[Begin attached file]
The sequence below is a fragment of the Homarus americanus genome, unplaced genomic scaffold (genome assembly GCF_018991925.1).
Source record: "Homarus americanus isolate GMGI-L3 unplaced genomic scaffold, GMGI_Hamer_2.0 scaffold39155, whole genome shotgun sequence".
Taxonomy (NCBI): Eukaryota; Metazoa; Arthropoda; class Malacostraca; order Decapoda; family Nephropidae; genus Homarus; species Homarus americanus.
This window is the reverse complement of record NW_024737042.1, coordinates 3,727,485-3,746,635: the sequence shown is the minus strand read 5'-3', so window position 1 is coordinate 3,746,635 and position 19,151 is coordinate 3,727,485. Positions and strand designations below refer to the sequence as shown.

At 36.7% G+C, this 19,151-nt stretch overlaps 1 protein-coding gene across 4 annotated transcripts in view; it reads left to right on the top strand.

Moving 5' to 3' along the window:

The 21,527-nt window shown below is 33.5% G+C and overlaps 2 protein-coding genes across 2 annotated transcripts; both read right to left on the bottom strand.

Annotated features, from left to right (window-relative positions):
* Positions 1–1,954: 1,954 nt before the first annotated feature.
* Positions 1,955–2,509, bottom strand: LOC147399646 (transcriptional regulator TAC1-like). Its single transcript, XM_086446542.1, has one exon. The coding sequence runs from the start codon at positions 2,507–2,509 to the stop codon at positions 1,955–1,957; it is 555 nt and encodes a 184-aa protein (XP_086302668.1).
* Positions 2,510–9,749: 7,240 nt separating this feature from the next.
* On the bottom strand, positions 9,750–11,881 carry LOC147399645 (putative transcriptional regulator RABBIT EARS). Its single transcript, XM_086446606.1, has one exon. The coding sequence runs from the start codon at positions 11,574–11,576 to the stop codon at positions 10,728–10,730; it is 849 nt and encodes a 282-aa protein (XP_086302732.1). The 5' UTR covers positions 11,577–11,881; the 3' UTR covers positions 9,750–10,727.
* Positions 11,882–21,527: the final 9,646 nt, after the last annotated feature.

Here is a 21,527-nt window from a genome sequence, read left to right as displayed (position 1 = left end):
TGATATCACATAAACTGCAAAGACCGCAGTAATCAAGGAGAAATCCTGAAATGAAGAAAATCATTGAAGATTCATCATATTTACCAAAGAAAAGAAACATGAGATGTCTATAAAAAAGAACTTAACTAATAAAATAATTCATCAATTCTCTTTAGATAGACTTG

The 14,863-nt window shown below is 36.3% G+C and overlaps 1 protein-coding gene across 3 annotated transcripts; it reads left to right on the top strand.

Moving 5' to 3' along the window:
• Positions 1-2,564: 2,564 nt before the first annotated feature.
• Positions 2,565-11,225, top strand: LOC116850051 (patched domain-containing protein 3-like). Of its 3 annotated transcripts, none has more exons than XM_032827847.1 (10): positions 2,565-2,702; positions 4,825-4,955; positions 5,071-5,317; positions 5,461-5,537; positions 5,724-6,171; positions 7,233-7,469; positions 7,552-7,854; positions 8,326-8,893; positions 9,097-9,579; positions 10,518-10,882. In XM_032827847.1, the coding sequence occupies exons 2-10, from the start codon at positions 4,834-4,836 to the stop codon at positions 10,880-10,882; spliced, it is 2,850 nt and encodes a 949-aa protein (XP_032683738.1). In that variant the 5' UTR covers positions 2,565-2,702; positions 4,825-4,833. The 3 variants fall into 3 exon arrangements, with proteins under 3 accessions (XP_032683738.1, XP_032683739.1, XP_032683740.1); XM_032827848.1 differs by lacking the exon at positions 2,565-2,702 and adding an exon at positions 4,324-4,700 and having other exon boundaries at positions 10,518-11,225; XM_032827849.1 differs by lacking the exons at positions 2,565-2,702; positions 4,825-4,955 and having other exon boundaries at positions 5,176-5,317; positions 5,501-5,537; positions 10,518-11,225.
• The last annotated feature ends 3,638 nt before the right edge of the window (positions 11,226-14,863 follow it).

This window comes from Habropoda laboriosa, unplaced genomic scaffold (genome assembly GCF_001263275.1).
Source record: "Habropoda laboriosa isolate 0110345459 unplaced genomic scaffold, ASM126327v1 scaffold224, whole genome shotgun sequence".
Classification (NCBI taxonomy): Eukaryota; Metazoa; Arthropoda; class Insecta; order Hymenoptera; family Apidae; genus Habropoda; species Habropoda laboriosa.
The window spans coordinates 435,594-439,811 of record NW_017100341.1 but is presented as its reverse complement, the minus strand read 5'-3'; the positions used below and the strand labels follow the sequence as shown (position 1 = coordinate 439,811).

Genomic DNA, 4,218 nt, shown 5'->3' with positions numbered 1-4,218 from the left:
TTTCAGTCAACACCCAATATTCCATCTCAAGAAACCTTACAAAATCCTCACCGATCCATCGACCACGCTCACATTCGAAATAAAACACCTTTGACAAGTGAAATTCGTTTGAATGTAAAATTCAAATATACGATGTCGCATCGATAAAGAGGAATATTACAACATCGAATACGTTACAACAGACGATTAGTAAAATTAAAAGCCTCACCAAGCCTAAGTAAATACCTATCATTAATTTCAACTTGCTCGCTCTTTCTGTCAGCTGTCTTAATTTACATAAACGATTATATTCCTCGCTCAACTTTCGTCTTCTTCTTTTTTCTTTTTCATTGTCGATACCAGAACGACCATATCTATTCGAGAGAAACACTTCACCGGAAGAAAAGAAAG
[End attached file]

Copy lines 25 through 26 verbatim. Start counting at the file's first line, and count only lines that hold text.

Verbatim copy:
Genomic DNA, 4,218 nt, shown 5'->3' with positions numbered 1-4,218 from the left:
TTTCAGTCAACACCCAATATTCCATCTCAAGAAACCTTACAAAATCCTCACCGATCCATCGACCACGCTCACATTCGAAATAAAACACCTTTGACAAGTGAAATTCGTTTGAATGTAAAATTCAAATATACGATGTCGCATCGATAAAGAGGAATATTACAACATCGAATACGTTACAACAGACGATTAGTAAAATTAAAAGCCTCACCAAGCCTAAGTAAATACCTATCATTAATTTCAACTTGCTCGCTCTTTCTGTCAGCTGTCTTAATTTACATAAACGATTATATTCCTCGCTCAACTTTCGTCTTCTTCTTTTTTCTTTTTCATTGTCGATACCAGAACGACCATATCTATTCGAGAGAAACACTTCACCGGAAGAAAAGAAAG